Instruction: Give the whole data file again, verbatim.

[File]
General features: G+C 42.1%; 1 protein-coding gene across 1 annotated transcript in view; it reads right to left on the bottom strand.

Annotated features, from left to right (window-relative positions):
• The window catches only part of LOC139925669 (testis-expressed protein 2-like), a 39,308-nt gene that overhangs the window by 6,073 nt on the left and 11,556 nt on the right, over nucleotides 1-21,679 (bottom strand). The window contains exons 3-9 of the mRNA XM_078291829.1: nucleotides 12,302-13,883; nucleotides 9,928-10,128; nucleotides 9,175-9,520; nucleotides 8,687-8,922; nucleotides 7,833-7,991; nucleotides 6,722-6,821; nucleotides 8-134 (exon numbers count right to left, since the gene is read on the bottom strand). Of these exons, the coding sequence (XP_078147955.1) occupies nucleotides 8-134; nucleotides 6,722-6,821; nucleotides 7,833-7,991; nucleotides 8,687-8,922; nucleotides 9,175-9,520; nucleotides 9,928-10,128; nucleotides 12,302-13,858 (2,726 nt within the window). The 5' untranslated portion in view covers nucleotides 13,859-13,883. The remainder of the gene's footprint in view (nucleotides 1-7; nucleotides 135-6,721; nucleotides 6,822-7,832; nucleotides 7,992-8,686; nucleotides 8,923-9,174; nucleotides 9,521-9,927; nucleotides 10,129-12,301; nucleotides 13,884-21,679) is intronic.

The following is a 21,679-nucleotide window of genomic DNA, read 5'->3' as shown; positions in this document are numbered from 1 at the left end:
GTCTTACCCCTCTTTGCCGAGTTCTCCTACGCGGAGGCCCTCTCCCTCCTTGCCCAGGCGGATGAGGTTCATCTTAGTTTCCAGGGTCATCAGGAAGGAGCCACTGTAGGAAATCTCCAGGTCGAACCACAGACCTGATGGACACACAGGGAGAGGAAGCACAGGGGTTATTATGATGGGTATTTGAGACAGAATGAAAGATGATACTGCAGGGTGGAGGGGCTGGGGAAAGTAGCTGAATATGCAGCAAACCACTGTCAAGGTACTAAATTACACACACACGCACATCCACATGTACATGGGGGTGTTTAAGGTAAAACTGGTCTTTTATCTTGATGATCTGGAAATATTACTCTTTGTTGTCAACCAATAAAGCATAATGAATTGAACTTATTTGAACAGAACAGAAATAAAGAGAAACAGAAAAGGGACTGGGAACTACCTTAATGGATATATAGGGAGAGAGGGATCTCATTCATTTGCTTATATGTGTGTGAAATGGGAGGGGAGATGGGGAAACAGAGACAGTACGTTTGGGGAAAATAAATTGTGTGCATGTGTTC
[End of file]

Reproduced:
General features: G+C 42.1%; 1 protein-coding gene across 1 annotated transcript in view; it reads right to left on the bottom strand.

Annotated features, from left to right (window-relative positions):
• The window catches only part of LOC139925669 (testis-expressed protein 2-like), a 39,308-nt gene that overhangs the window by 6,073 nt on the left and 11,556 nt on the right, over nucleotides 1-21,679 (bottom strand). The window contains exons 3-9 of the mRNA XM_078291829.1: nucleotides 12,302-13,883; nucleotides 9,928-10,128; nucleotides 9,175-9,520; nucleotides 8,687-8,922; nucleotides 7,833-7,991; nucleotides 6,722-6,821; nucleotides 8-134 (exon numbers count right to left, since the gene is read on the bottom strand). Of these exons, the coding sequence (XP_078147955.1) occupies nucleotides 8-134; nucleotides 6,722-6,821; nucleotides 7,833-7,991; nucleotides 8,687-8,922; nucleotides 9,175-9,520; nucleotides 9,928-10,128; nucleotides 12,302-13,858 (2,726 nt within the window). The 5' untranslated portion in view covers nucleotides 13,859-13,883. The remainder of the gene's footprint in view (nucleotides 1-7; nucleotides 135-6,721; nucleotides 6,822-7,832; nucleotides 7,992-8,686; nucleotides 8,923-9,174; nucleotides 9,521-9,927; nucleotides 10,129-12,301; nucleotides 13,884-21,679) is intronic.

The following is a 21,679-nucleotide window of genomic DNA, read 5'->3' as shown; positions in this document are numbered from 1 at the left end:
GTCTTACCCCTCTTTGCCGAGTTCTCCTACGCGGAGGCCCTCTCCCTCCTTGCCCAGGCGGATGAGGTTCATCTTAGTTTCCAGGGTCATCAGGAAGGAGCCACTGTAGGAAATCTCCAGGTCGAACCACAGACCTGATGGACACACAGGGAGAGGAAGCACAGGGGTTATTATGATGGGTATTTGAGACAGAATGAAAGATGATACTGCAGGGTGGAGGGGCTGGGGAAAGTAGCTGAATATGCAGCAAACCACTGTCAAGGTACTAAATTACACACACACGCACATCCACATGTACATGGGGGTGTTTAAGGTAAAACTGGTCTTTTATCTTGATGATCTGGAAATATTACTCTTTGTTGTCAACCAATAAAGCATAATGAATTGAACTTATTTGAACAGAACAGAAATAAAGAGAAACAGAAAAGGGACTGGGAACTACCTTAATGGATATATAGGGAGAGAGGGATCTCATTCATTTGCTTATATGTGTGTGAAATGGGAGGGGAGATGGGGAAACAGAGACAGTACGTTTGGGGAAAATAAATTGTGTGCATGTGTTC